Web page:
The plan was also unanimously approved in public hearings by the coordinating board and executive committee of A Home for Everyone. A Home for Everyone is Multnomah County and Portland’s ending homelessness initiative, supported by the Joint Office. It’s led by people with lived experience, political leaders from Portland and the County, business leaders, and faith and social services partners.

What’s next: Specifics and details on spending will be part of County’s budget this spring

Next up: Multnomah County commissioners will vote on how funding is allocated for the 2021-22 fiscal year as part of their budget process this spring. 

The measure specifically calls for all funding to pass through each of the three counties. Multnomah County will send its portion to the Joint Office, adding it to the $70 million a year it already shares with the City of Portland.

As Metro works to ramp up its tax collection process, and to reflect the hit from COVID-19 on the region’s economy, the amount available this year is expected at $52 million.

Budget proposals from the Joint Office that spell out exactly how to spend that new money — with details on specific programs and specific allocations, including estimates for how many people will be served — will be public in early March. 

From there, the Chair will include her own set of proposals when she releases her first draft of a County budget in late April. The full Board will then vote on a final budget in June, after several public hearings.

The plan calls for close coordination between the Joint Office and County departments, including the Health Department’s Behavioral Health Division. And that mandate will shape the types of investments expected to be considered in the budget process: 

  • Long-term rent assistance for people working with Assertive Community Treatment behavioral health outreach teams.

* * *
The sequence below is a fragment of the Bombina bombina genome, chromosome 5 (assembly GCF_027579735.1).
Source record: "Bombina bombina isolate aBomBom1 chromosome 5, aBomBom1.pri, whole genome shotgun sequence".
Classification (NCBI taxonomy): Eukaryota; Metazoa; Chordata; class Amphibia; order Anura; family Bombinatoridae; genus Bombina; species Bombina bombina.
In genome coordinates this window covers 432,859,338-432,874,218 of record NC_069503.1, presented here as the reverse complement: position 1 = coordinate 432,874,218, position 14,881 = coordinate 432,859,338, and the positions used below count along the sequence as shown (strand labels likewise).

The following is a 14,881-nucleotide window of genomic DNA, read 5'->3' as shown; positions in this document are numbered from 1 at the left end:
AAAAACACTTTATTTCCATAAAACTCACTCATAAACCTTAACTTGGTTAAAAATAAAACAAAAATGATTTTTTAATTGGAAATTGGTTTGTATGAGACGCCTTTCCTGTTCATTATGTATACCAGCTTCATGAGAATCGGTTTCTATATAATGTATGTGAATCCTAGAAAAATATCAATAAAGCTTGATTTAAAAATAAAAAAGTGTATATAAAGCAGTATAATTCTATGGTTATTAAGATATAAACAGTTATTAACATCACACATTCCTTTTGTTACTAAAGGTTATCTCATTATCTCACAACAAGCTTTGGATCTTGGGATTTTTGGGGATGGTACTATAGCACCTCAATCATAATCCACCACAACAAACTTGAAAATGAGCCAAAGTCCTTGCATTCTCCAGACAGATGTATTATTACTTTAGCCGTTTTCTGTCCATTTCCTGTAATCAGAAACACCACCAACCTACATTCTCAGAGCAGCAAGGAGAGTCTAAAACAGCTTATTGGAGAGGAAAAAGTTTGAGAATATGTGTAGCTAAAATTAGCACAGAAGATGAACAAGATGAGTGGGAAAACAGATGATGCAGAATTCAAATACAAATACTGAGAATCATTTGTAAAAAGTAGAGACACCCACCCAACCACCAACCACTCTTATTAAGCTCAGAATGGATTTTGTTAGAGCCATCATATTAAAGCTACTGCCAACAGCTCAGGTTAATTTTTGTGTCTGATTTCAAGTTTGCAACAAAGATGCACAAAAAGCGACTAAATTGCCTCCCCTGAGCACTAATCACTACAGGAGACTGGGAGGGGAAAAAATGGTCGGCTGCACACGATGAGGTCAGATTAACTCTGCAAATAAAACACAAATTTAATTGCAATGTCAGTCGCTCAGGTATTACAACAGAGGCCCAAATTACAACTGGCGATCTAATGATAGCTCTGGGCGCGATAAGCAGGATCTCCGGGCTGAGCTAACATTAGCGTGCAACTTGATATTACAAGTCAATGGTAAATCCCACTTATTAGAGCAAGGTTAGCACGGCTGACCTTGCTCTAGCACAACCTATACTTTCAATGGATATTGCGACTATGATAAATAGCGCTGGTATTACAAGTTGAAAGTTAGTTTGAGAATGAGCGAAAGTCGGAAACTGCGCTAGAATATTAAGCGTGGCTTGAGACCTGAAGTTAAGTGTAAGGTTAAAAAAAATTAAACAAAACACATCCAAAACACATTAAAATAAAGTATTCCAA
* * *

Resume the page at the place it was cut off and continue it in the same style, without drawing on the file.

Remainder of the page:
• Rent assistance and support services for people currently staying in COVID-19 motel shelters. 

  • Support services and long-term rent assistance to pair with housing units created by the City of Portland and Metro’s respective housing construction bonds.

  • Support services for people housed through the Metro 300 initiative, an effort with Kaiser Permanente to house at-risk seniors who need support services to obtain and then sustain their housing.

  • And development of pilot programs to create additional, services-supported alternative shelter models, including safe parking or “tiny home” village sites. 

Also this spring, the Joint Office will be working with community members, through public engagement and planning sessions, to build strategies for how else to specifically invest funding over the next several years.

Background: About the measure and the Local Implementation Plan process

The measure, approved by a wide margin in the Metro counties, adds a regional income tax on high-earning households and a regional profit tax on businesses grossing more than $5 million.

Multnomah County’s share of funding is estimated at just more than $50 million for its first year, starting July 1. That amount is expected to grow to roughly $100 million. Clackamas and Washington Counties are expected to receive a combined $150 million a year. 

Three-quarters of all funding must be spent on people experiencing chronic homelessness, or people very likely to become chronically homeless. The remainder must be spent on strategies that address short-term homelessness. The measure will fund not only short- and long-term rent assistance for community members in Multnomah County, but also wraparound support services to help people stay housed.

And across both types of homelessness, funding from the measure must prioritize communities of color who are over-represented in the population of people experiencing homelessness. People of color are disproportionately represented among people experiencing homelessness overall, and especially among those experiencing unsheltered, chronic homelessness. Those disparities have grown year by year.

Counties must also capture data to track and report outcomes. 

Metro directed each County to develop a Local Implementation Plan to serve as a high-level document, informed by extensive community engagement, especially with people with lived experience of homelessness and Black, Indigenous, and other People of Color.

When designing Multnomah County’s plan, the Joint Office sought feedback from more than 70 stakeholders, including hundreds of people from communities of color as well as hundreds of people currently experiencing unsheltered homelessness. 

Contact: Denis Theriault | Joint Office of Homeless Services | denis.theriault@multco.us